I did not get to the Wakarusa Wetlands much over the summer, but now that we are heading into fall, I plan to do something about that whenever I can. I took a couple of hours off yesterday to see if what I had been hearing about great numbers of pelicans was true. While a road grater scared many of them away right after I got there, a few remained. It is great to see them in this relatively new space (part of the mitigation for the SLT). While I in no way can speak to the anger and betrayal felt by so many regarding this sacred space, I am choosing to focus on making peace with my relationship with this place that has meant so much to me. I hope it will continue to be a place of relative safety for the beings who live there, and I hope that migrants continue to find it a restful and nourishing spot in the fall and spring.  It was wonderful to see thousands of gulls coming through high overhead and the blackbirds were dining on sunflower seeds. A few cormorants were hanging out in a tree, kingfishers patrolled, and grebes dived. Click on pictures to enlarge.

Sunrise Wetlands

© Chris Taylor

Red-winged blackbirds on sunflower

© Chris Taylor

Red-winged blackbirds in flight

© Chris Taylor

Cormorants

© Chris Taylor

American coot and grebe

© Chris Taylor

Belted kingfisher

© Chris Taylor

Pelicans in a line

© Chris Taylor

Content Protection by DMCA.com

Busy Wetlands

It has been a busy few days at the Wakarusa Wetlands. The wet, cool weather has been especially good for early morning walks. Shorebirds are arriving in abundance and year-round residents are busy staking out territory, courting, and gathering nest materials. Click on pictures to enlarge.

Common yellow-throat warbler

© Chris Taylor

Goslings

© Chris Taylor

White-crowned sparrow

© Chris Taylor

Caspian tern

© Chris Taylor

Cormorants

© Chris Taylor

Egret and terns

© Chris Taylor

Western kingbird

© Chris Taylor

Content Protection by DMCA.com

Cooper’s and Coyotes

It was a morning of coyotes and Cooper’s hawks. I took a walk through the Wakarusa Wetlands and it was relatively quiet until I ran into this beautiful coyote on my way back to the car. When I got home, I noticed the quiet immediately as I got out of the car, and the fact that no robins there to greet me looking for raisins. Sure enough, there was our neighborhood Cooper’s hawk sitting on the ground directly behind the brush pile (designed to give the birds some cover). Click on pictures to enlarge.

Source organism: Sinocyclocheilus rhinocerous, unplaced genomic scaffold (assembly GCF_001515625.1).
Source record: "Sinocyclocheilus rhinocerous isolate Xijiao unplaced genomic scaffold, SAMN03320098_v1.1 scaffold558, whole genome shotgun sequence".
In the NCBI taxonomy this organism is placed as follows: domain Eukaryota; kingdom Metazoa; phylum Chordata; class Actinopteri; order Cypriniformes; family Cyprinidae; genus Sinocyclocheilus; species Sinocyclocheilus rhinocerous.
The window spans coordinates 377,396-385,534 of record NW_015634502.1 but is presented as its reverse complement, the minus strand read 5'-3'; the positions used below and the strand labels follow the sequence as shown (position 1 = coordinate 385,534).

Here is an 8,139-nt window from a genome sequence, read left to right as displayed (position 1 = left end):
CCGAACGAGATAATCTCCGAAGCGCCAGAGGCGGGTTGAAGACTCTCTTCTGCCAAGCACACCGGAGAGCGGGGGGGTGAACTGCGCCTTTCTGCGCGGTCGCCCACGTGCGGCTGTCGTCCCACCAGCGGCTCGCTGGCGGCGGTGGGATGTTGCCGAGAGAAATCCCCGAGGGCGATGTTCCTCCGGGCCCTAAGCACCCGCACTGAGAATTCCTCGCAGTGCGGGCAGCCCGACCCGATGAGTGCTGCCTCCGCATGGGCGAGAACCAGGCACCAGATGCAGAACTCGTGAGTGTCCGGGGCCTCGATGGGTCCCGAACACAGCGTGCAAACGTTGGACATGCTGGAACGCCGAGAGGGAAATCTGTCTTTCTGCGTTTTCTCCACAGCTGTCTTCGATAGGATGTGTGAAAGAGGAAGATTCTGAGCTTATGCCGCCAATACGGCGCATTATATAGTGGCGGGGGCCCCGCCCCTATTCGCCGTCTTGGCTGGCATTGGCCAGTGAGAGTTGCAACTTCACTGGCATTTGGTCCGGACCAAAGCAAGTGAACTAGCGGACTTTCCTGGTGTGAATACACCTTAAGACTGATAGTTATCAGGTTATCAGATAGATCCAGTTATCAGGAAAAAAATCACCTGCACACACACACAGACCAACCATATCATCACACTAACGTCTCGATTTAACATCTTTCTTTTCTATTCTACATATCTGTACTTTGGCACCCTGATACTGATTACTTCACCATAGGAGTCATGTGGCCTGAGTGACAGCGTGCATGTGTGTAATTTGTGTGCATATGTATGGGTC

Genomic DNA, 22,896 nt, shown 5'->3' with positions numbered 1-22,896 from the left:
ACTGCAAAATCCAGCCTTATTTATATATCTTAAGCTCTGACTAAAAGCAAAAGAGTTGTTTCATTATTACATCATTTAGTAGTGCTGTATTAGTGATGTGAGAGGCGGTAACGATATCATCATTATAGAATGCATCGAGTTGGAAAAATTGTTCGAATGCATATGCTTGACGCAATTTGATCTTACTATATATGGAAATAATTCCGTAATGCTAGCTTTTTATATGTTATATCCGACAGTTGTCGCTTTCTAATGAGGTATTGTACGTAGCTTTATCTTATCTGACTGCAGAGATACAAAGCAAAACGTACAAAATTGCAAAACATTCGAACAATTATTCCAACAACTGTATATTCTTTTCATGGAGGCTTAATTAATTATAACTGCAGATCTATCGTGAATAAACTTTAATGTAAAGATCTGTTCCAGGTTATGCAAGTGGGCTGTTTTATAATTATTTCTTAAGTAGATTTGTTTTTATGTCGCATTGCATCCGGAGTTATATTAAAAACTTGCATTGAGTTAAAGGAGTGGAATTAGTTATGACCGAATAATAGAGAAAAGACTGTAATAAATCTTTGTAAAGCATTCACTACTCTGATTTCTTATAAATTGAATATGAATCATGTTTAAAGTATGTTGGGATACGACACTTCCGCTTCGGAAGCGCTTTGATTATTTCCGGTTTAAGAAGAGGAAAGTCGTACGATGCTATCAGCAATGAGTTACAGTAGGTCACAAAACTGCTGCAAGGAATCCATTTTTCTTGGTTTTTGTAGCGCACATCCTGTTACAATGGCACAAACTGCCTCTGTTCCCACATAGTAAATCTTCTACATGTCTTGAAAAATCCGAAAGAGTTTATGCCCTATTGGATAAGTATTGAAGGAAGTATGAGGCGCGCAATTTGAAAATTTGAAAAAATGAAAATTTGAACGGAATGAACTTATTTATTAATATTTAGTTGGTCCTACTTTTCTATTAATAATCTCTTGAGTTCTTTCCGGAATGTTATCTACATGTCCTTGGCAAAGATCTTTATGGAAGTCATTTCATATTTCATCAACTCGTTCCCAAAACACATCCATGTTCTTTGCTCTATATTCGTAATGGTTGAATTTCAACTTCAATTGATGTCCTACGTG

Cooper's hawk

© Chris Taylor

Cooper's hawk

© Chris Taylor

Coyote

© Chris Taylor

Coyote

© Chris Taylor

Content Protection by DMCA.com

Wakarusa Wetlands Reopens

The area I used to visit three or four times a week at the Wakarusa Wetlands is open again. While I did not venture north to areas most affected by the construction, I was overjoyed to go back in to my usual spots. The mitigation areas looked very good from what I could see. The newer Maple Marsh, Ibis Swale, Duck Lake, and Shorebird Shallows were all busy with geese, grebes, gulls, and assorted ducks (many mallards, Northern shovelers, and teal). Killdeer were all along the edges. I did not get a lot of pictures this morning, but I saw a beaver, mink, and muskrat from a distance as well as a big group of deer. I am trying to stay positive, but do worry about how all of the proposed development along 31st is going to affect this area. It looks like there is one path that goes under the highway where Louisiana Street was. I hope that once the highway is finished and heavily traveled that animals use that. I could not see from where I was how that all works, but I am keeping my fingers crossed. An updated map can be found, here: http://www.bakeru.edu/images/pdf/About/Wetlands/Wetlands_Area_Mapweb.pdf

Deer

© Chris Taylor

Canada geese

© Chris Taylor

Killdeer in flight

© Chris Taylor

Red-winged blackbird

© Chris Taylor

Content Protection by DMCA.com